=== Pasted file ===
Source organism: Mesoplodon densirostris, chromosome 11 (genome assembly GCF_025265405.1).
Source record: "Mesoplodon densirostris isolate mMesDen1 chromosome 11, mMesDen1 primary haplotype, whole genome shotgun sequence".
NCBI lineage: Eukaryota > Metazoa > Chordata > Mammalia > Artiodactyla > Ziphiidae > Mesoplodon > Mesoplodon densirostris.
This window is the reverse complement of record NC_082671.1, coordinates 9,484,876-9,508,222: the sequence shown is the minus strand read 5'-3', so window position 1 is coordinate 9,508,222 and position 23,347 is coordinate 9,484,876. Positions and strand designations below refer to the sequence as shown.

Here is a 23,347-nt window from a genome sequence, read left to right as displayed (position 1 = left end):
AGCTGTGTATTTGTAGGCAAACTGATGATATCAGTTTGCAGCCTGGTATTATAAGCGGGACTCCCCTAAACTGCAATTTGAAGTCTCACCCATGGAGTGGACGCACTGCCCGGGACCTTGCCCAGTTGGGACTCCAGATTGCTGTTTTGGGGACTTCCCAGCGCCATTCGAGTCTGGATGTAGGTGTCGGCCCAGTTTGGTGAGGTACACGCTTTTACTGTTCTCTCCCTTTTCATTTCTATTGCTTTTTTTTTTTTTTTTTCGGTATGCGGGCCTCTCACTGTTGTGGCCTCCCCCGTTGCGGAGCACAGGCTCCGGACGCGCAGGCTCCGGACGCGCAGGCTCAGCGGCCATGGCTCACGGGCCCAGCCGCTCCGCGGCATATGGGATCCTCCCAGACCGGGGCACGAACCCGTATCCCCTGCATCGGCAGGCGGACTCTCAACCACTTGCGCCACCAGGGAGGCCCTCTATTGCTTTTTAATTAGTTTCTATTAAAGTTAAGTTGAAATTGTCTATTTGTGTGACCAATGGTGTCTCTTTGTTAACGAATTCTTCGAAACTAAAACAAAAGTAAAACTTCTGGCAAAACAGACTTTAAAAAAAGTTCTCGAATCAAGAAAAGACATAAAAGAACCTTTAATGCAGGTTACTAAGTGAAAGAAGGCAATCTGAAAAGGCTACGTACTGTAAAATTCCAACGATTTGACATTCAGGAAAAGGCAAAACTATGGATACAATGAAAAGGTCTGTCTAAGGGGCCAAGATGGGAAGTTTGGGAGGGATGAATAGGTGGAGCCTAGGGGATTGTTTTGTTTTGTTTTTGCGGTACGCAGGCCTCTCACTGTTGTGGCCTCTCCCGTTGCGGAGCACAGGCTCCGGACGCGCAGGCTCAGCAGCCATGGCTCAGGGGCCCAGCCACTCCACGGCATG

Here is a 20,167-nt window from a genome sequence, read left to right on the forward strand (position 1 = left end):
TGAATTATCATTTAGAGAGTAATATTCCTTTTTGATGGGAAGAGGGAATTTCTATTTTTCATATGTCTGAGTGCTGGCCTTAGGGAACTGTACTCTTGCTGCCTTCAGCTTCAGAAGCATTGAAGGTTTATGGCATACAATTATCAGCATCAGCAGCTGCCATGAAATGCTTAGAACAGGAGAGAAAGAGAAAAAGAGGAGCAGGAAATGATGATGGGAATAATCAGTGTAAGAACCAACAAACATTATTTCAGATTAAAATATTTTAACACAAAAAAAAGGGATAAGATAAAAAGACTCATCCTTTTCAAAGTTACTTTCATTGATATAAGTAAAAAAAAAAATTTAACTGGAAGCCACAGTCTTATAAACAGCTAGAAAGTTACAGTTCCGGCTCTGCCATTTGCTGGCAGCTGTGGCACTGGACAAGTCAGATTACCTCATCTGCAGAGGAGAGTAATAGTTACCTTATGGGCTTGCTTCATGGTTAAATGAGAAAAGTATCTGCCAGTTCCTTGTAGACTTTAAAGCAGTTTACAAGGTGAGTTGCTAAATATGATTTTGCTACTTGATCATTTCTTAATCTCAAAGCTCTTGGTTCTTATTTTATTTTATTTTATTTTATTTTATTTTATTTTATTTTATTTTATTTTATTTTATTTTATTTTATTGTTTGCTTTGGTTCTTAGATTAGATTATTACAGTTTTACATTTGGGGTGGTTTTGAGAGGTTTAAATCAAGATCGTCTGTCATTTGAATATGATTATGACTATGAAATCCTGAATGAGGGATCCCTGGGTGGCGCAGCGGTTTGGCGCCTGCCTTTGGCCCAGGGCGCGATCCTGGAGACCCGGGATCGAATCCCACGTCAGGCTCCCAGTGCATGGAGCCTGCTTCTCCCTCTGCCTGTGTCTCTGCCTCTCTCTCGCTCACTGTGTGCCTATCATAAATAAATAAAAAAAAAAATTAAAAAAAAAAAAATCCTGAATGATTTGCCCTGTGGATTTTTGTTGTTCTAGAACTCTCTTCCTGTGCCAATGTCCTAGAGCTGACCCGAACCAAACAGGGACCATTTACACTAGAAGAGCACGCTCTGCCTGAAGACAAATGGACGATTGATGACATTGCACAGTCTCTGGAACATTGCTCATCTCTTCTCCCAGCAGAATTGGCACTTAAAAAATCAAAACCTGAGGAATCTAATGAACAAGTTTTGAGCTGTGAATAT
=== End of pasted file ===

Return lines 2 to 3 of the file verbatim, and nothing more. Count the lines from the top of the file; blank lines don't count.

Source record: "Mesoplodon densirostris isolate mMesDen1 chromosome 11, mMesDen1 primary haplotype, whole genome shotgun sequence".
NCBI lineage: Eukaryota > Metazoa > Chordata > Mammalia > Artiodactyla > Ziphiidae > Mesoplodon > Mesoplodon densirostris.